With book one of the Aster’s Coda series being officially out, I already couldn’t just sit back and relax. Book two is on the horizon now.
And it was a draft that I hadn’t touched in roughly three months. It’s amazing how much a book release can stray you from your work, among other things. It wasn’t until the week of release, when I finally scheduled all my work, that I finally was able to get back into creative writing again.
I had been more on and off with writing book two than I expected. I started writing it when I sent book one off to beta readers late last year, into the new year and then half-abandoned it during the crunch time of release month. My priority then was the release blitz and creating content for Exposure’s release.
It is odd, to say the least, knowing that I wrote my first draft in High School while classes turned to monotonous lectures of the same old things. And I had time in between assignments and without a writing platform to maintain. This time feels all the more foreign. I’m balancing my author platform, part time job and uni assignments while trying to find and prepare myself for a full time job.
Needless to say, this draft won’t get finished for at least a year.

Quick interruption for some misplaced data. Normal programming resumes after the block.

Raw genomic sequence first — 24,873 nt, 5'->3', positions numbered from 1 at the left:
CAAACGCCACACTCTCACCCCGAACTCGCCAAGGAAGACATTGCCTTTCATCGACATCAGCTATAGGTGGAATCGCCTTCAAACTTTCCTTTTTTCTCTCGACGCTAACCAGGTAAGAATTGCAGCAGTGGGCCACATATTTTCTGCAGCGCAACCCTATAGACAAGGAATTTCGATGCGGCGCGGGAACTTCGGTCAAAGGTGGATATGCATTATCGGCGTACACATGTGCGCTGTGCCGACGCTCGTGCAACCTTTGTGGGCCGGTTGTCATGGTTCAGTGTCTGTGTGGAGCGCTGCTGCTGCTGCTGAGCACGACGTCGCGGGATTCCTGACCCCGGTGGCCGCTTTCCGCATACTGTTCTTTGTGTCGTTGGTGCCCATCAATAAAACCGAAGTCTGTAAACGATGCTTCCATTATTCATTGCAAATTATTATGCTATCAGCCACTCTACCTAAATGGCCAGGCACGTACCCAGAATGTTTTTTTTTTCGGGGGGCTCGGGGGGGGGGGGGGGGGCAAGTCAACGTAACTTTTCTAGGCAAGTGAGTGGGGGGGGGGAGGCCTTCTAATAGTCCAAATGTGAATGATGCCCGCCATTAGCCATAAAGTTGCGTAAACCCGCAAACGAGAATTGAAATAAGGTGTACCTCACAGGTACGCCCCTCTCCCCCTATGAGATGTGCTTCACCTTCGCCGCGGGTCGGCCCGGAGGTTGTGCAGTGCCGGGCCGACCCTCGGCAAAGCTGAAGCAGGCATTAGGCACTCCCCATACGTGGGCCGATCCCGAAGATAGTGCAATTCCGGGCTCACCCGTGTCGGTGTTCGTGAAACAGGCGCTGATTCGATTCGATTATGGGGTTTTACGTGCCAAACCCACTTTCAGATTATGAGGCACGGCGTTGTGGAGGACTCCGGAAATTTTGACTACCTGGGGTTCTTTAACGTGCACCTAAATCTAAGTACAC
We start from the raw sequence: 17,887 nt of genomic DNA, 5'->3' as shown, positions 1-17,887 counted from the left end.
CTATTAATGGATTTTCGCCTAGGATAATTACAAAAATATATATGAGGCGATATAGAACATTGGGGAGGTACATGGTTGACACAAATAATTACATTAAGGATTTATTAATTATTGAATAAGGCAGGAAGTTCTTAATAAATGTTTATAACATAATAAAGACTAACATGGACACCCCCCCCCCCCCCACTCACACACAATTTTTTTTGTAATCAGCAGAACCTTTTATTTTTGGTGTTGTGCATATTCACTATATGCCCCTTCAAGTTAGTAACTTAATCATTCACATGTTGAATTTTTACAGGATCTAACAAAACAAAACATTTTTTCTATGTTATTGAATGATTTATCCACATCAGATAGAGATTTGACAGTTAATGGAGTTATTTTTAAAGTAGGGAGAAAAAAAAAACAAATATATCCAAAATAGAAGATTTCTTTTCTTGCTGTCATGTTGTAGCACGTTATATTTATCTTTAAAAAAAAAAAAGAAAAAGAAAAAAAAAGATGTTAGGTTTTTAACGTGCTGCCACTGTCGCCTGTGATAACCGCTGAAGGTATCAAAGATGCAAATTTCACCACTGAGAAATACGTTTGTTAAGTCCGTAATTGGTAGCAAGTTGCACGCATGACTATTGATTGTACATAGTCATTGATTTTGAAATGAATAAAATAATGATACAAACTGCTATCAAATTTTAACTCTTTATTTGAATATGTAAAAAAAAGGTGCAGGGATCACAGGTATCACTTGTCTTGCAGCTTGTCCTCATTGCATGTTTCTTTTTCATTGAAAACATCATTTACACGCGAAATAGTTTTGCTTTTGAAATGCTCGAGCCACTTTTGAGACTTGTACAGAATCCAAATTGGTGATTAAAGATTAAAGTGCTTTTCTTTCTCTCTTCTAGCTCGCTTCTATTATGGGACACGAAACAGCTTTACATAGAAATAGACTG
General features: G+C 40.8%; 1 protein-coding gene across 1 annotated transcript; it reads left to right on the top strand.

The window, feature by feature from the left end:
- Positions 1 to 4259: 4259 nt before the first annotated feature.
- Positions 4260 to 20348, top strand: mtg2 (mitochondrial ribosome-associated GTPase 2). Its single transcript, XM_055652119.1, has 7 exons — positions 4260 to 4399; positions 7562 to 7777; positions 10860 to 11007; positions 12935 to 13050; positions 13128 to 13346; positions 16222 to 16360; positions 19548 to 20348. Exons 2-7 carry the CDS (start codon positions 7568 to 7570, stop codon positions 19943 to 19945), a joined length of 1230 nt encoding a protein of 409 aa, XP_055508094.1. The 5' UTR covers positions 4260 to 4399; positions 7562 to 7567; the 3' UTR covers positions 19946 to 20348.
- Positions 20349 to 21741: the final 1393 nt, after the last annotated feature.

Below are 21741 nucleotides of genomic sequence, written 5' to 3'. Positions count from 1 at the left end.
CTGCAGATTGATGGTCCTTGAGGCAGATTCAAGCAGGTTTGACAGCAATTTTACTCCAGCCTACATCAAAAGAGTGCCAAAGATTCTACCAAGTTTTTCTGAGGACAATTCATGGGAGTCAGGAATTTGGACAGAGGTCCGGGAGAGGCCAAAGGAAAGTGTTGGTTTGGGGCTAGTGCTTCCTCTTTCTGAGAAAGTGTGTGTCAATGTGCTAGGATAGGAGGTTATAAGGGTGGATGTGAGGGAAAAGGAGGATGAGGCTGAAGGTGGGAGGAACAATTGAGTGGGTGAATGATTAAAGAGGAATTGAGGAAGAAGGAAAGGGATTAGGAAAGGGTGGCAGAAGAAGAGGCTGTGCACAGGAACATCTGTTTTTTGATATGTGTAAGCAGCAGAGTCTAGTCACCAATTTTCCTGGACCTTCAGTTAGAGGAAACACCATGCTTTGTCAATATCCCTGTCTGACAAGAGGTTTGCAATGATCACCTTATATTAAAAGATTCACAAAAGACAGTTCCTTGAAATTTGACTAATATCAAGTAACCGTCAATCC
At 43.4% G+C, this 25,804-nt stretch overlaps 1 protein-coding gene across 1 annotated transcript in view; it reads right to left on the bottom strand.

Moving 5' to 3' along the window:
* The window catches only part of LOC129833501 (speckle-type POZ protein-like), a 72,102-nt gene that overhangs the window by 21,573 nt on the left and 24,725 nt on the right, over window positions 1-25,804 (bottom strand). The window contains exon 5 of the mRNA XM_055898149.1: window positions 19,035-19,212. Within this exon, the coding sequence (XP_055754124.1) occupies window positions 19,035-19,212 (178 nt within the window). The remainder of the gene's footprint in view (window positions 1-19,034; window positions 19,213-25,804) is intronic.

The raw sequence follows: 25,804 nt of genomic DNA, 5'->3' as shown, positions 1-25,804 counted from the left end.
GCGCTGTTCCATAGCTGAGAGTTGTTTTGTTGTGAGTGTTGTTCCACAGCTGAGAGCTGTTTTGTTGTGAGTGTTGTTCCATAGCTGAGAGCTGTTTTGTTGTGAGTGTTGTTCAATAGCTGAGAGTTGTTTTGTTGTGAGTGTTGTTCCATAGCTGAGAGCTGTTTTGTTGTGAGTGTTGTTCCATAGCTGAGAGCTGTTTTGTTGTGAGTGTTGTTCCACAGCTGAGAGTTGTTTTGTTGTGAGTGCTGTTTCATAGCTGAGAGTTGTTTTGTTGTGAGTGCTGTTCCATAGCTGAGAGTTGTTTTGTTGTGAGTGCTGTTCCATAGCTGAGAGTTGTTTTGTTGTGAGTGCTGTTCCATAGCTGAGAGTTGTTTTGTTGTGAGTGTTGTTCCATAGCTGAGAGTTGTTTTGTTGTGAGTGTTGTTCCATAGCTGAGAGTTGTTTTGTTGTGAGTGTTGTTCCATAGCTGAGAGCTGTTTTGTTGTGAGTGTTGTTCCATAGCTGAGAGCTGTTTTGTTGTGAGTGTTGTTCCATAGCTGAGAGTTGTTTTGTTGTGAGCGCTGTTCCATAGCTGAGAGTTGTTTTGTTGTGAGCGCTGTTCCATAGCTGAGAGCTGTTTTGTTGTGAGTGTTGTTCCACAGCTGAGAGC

I know I will have to seize any tiny amount of time to work on this novel and set aside those little moments to do so. The ten minutes or half hour I wait for my dinner to cook. The fifteen minutes after I get ready to go out too early. An hour after I shower. I peak creatively after showers.
And I’ve started to do that when I can. Unfortunately, my next scene to write is a fight scene. I need an hour at a minimum to work on that. I’ve started, but stopped short at the beeping of the oven timer.
That being said, I have missed creating entire scenes again. Even if the contribution was small, it was sensational adding a page to the draft. And I don’t care how bad it is, in the moment it is thrilling. I had a stroke of genius creating a point of tension in said fight scene which adds so much more the characters and their relationship. It’s amazing what small yet crucial changes can come up when you actually write the story out.
So Aster’s Coda: Semblance looks promising. At least more promising than the version I wrote in early high school.
Yours in writing
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